Getting To Minnesota State Fair Will Be Harder
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FALCON HEIGHTS, Minn. (WCCO/AP) – Getting to the Great Minnesota Get-Together could be tough with all the road construction underway.
One particularly difficult spot is Snelling Avenue in St. Paul at the intersection of University Avenue.
The Central Corridor Light Rail line is under construction and causing major traffic backups on a good day.
NewsRadio 830 WCCO’s Susie Jones Reports
Now add the fair traffic on Snelling Avenue, which is a main artery off I-94 to the fairgrounds, and it could be a nightmare.
“Very slow. It’s a struggle,” said one motorist stuck in a long line of cars.
Central corridor project managers say they have opened up an extra lane of traffic on Snelling Avenue to help move fair traffic along.
“Find alternate routes, if you can,” said one worker.
Fairgoers will also have to be mindful of traffic on I-94, which is under construction as well. But the good news is that they have opened the Highway 280 ramp, which should help.
You can also consider taking a Metro Transit bus. There are 17 park and ride locations in the Twin Cities.
“The road construction is all the more reason to make bus riding part of the fun experience getting to and from the fair,” said Metro Transit General Manager Brian Lamb.
Metro Transit General Manager Brian Lamb On Taking Bus To The Fair
Bus fare to the fairgrounds is $5.00. For more information, click here to visit the Metro Transit website.
Several park-and-ride lots will be open in St. Paul, Minneapolis and the suburbs. A full list and map are available on the fair’s website, http://www.mnstatefair.org.
Traffic headaches are why frequent fairgoer Dan Cramer, who lives in St. Paul, has long been sold on park-and-ride lots. Cramer uses a park-and-ride lot at the University of Minnesota and hops on a bus that uses lanes off-limits to regular vehicles.
“You get there really fast,” Cramer said. “The benefit is twofold: You don’t have to deal with traffic and you get a little exercise walking to the park-and-ride so you can eat more.”
Once there, fairgoers will find that admission prices are higher to cover building improvements and maintenance. An adult ticket at the gate rose by to $12, while children’s ticket prices jumped from $8 to $10. The cost of parking in a fairgrounds lot is also up by $1 to $12. Advance tickets remained the same as last year at $9, but they were available only through Wednesday night.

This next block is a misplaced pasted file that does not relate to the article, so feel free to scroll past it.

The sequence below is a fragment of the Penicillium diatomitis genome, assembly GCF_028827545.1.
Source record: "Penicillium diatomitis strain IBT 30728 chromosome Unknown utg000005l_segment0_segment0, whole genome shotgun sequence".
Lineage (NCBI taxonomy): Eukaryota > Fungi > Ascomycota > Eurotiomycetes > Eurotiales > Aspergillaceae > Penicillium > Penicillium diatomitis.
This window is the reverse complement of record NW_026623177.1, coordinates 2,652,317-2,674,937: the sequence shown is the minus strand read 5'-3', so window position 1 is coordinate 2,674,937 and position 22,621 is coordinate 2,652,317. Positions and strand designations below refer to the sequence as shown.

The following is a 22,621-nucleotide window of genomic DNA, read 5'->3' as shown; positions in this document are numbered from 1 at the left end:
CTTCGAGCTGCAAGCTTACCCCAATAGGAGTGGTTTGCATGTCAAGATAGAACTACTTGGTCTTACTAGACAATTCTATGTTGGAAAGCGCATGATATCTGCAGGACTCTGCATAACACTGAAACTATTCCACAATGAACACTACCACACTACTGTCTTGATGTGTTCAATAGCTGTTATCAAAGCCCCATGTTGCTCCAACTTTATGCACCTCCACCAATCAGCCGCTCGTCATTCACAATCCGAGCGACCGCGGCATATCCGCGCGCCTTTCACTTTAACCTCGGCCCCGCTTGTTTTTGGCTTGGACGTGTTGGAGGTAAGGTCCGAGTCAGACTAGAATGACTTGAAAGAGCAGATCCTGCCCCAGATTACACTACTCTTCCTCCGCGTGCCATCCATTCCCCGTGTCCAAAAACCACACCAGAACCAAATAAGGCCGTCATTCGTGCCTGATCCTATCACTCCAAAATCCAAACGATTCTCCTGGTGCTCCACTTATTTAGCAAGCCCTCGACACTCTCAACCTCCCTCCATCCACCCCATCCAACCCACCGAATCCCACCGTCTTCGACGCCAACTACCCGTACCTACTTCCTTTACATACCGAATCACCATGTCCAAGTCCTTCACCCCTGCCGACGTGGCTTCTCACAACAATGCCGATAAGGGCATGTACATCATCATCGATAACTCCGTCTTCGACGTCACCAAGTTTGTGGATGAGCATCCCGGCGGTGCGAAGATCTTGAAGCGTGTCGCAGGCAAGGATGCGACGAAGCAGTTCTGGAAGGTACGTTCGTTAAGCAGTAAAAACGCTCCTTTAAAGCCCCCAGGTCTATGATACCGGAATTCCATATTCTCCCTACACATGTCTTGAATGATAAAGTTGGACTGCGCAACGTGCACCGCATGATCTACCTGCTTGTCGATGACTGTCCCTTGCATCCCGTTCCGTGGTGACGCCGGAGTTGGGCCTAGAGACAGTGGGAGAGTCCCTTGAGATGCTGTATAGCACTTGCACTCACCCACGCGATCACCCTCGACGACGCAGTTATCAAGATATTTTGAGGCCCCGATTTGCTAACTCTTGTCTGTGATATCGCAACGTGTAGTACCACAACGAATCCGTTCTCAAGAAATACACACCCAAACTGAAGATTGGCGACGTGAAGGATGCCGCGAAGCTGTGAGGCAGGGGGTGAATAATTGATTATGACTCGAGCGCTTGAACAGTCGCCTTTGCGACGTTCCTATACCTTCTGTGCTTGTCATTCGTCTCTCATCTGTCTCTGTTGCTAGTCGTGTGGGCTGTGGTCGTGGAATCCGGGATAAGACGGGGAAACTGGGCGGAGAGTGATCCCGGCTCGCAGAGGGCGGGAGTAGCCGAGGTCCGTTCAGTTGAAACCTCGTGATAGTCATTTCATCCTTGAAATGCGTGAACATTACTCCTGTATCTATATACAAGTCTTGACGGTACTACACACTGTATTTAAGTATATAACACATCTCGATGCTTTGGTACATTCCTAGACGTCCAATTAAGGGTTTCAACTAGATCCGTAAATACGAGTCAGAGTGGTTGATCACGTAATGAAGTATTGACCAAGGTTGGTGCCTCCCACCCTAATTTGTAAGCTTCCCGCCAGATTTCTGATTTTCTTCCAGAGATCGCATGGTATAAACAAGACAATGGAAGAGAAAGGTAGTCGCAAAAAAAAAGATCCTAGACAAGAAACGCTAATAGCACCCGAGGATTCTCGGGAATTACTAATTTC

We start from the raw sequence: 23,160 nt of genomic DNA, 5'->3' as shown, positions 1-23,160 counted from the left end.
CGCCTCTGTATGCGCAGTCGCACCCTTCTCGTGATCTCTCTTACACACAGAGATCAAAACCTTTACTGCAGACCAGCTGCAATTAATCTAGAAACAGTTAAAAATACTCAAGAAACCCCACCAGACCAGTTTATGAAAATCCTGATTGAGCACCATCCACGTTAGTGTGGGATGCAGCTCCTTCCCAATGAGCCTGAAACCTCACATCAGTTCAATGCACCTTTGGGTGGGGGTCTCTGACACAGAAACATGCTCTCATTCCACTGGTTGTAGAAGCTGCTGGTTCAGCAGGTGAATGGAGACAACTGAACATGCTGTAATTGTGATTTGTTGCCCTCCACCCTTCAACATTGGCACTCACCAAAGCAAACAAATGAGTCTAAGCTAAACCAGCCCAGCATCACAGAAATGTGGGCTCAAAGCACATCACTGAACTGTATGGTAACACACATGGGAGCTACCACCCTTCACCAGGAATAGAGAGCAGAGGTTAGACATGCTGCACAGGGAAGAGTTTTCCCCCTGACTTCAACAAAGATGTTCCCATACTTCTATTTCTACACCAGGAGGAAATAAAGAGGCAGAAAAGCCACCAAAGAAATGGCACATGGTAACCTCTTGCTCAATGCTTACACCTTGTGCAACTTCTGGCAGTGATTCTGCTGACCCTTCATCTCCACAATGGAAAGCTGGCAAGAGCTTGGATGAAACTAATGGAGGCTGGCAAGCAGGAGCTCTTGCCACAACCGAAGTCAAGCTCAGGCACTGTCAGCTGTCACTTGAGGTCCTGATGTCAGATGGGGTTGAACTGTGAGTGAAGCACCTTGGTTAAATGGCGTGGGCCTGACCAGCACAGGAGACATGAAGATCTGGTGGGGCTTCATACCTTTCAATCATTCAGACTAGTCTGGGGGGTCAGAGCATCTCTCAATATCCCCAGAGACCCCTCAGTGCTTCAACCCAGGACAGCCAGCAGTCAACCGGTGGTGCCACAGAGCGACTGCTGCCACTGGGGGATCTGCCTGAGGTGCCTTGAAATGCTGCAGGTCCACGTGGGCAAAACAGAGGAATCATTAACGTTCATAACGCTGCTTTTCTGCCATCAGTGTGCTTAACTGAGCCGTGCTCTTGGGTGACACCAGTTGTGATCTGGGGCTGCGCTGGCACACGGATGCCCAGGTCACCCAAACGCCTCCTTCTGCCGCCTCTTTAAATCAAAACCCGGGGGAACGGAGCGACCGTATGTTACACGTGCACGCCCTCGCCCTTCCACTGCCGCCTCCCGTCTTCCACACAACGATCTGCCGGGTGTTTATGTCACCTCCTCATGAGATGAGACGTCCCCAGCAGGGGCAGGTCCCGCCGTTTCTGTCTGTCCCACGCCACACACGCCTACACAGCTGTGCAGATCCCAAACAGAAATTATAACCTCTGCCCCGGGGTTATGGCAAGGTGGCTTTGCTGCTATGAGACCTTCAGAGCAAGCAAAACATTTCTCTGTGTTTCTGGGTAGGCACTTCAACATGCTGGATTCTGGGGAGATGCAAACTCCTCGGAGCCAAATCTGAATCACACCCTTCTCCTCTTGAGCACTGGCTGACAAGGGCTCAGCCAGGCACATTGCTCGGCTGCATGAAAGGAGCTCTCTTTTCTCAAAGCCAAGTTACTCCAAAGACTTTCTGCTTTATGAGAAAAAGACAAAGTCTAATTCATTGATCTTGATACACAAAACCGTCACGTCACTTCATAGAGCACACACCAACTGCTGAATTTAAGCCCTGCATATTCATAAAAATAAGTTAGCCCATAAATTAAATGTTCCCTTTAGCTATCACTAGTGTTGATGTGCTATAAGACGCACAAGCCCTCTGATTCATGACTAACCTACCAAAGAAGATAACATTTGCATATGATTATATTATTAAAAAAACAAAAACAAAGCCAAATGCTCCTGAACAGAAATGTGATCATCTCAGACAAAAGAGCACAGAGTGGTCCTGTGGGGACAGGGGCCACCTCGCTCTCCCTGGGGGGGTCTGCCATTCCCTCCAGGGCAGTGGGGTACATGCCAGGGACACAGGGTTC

Inside the fair, visitors will find the usual mix of old traditions and new attractions. Navigating the fairgrounds will be easier for smartphone users thanks to new state fair app, available for Apple and Android, designed to help fairgoers find attractions, events and their favorite food stands.
Just a few of the new foods will include the Breakfast Lollipop, a sausage patty dipped in corn muffin batter, deep fried and served on a stick with a side of maple syrup, and chocolate-covered jalapeno peppers on a stick.
Also available: the Dirt Dessert, made of Oreo cookies, vanilla pudding, whipped cream, cream cheese and gummy worms; the Grilled Yankee Apple Pie and Chocolate Sandwich, made of Minnesota-grown apples sautDeed with spices and topped with chocolate, grilled in brioche bread; sweet corn ice cream served in a waffle cone with a choice of wild blueberry or caramel bacon topping.
Food inspectors are already on duty at the fairgrounds. The Minnesota Department of Health sends out 12 inspectors during the first two days of the fair and continues to inspect vendors throughout the 12-day run. While they’re not there to stop anyone from selling or consuming the artery-clogging and waistline-expanding foods that are some of the fair’s top attractions, they’ll seek to ensure that those foods are prepared under sanitary conditions.
“We look for good hand washing, we look for how people are handling food,” food inspector Peggy Spadafore said. “We want the cold food kept cold and the hot food kept hot.”
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